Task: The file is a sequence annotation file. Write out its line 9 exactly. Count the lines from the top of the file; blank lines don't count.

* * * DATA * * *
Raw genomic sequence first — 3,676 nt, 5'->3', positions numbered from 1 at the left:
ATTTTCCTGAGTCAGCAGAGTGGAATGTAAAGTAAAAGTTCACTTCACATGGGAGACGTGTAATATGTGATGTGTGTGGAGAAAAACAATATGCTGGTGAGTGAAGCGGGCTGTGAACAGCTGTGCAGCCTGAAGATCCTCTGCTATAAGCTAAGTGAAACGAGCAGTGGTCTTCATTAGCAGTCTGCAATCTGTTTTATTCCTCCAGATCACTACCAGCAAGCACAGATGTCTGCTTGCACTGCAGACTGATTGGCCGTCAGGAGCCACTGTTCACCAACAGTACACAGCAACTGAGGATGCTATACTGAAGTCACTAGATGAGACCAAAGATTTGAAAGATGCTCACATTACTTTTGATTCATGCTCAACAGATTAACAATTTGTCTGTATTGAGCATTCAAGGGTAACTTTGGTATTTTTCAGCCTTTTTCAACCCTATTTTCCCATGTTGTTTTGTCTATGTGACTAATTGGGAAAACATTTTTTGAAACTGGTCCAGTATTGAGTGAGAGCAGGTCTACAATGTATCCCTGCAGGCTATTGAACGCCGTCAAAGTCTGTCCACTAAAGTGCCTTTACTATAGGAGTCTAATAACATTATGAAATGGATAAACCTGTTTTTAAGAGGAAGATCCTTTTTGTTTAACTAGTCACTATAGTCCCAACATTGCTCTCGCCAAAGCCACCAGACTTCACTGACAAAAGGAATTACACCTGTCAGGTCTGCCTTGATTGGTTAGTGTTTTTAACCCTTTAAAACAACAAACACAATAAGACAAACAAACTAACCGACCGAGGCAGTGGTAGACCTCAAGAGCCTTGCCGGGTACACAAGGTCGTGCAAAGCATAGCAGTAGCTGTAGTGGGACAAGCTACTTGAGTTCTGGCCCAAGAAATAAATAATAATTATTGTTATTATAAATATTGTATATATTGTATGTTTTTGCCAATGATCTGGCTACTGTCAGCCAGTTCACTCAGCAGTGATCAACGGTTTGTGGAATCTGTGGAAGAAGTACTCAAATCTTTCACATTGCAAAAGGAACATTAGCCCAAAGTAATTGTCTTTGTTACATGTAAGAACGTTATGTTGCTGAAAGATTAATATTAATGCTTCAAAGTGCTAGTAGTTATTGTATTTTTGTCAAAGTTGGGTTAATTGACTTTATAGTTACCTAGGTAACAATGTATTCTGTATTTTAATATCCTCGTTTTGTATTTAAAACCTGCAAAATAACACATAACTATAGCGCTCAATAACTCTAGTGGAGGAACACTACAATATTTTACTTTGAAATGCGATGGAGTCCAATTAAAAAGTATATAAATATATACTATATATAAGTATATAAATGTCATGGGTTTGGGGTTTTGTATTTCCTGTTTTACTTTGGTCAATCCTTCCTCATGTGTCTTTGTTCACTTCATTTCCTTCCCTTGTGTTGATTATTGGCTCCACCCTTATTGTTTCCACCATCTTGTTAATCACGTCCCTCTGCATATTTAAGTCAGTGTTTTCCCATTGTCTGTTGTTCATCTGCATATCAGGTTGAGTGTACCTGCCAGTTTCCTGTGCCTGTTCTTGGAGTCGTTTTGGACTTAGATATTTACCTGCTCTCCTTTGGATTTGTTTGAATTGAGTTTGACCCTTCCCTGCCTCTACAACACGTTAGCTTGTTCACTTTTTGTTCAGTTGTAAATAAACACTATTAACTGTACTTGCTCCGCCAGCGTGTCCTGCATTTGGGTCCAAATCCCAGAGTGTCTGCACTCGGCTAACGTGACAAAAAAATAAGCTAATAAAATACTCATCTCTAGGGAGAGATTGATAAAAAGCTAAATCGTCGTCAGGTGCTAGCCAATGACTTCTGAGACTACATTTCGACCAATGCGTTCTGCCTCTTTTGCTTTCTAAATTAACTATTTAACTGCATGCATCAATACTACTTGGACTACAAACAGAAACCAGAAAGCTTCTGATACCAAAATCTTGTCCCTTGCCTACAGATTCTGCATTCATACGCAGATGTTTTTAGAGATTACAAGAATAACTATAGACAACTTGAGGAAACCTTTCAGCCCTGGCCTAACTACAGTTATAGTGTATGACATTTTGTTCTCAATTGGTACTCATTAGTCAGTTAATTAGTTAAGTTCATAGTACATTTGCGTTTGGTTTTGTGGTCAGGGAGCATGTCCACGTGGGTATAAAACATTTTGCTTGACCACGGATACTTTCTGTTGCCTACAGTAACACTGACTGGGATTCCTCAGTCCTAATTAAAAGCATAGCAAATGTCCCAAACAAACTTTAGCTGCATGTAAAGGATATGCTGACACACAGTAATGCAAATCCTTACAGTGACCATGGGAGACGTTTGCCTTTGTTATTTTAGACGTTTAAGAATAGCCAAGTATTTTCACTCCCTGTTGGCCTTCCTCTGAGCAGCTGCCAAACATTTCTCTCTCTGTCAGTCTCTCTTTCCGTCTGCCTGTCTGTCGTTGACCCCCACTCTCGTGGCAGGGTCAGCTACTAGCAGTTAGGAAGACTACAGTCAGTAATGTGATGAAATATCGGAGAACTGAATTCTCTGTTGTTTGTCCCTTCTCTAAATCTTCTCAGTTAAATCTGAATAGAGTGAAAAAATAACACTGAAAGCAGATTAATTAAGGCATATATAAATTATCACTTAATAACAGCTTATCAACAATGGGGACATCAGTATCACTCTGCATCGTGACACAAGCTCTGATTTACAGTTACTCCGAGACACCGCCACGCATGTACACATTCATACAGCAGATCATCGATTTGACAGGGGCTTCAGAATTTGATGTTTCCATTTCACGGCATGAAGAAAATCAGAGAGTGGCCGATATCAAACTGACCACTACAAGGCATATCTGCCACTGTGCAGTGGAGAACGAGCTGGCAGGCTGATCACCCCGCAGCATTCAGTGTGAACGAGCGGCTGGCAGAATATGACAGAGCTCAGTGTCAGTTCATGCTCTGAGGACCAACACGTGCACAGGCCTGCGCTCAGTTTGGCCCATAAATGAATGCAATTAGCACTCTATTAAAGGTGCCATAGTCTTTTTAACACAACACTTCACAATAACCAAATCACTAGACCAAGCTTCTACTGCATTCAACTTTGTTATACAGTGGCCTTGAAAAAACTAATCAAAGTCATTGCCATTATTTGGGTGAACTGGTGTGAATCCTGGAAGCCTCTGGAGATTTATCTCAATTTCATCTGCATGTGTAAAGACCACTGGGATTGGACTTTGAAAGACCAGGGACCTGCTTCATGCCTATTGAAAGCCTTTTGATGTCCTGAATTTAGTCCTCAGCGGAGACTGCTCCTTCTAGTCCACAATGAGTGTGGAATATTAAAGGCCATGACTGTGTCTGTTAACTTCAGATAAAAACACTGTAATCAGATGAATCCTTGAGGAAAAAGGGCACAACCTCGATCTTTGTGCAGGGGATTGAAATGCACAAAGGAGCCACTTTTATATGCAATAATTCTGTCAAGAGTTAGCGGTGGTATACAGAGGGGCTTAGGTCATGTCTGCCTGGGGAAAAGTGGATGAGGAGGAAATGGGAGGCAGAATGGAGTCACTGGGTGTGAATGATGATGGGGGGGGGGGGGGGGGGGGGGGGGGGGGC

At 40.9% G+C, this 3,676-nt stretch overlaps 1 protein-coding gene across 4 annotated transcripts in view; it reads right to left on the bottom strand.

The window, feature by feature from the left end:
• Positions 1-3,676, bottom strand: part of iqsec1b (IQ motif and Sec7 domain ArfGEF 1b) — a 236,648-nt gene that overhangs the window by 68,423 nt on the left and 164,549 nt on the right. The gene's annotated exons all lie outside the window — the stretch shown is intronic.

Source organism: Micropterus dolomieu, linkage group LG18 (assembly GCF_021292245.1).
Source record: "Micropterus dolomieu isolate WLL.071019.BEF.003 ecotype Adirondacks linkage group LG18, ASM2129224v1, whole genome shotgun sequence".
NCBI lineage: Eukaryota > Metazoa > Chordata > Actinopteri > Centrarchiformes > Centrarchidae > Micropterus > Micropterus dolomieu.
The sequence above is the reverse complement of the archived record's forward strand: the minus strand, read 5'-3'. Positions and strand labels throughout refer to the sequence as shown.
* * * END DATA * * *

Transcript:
The sequence above is the reverse complement of the archived record's forward strand: the minus strand, read 5'-3'. Positions and strand labels throughout refer to the sequence as shown.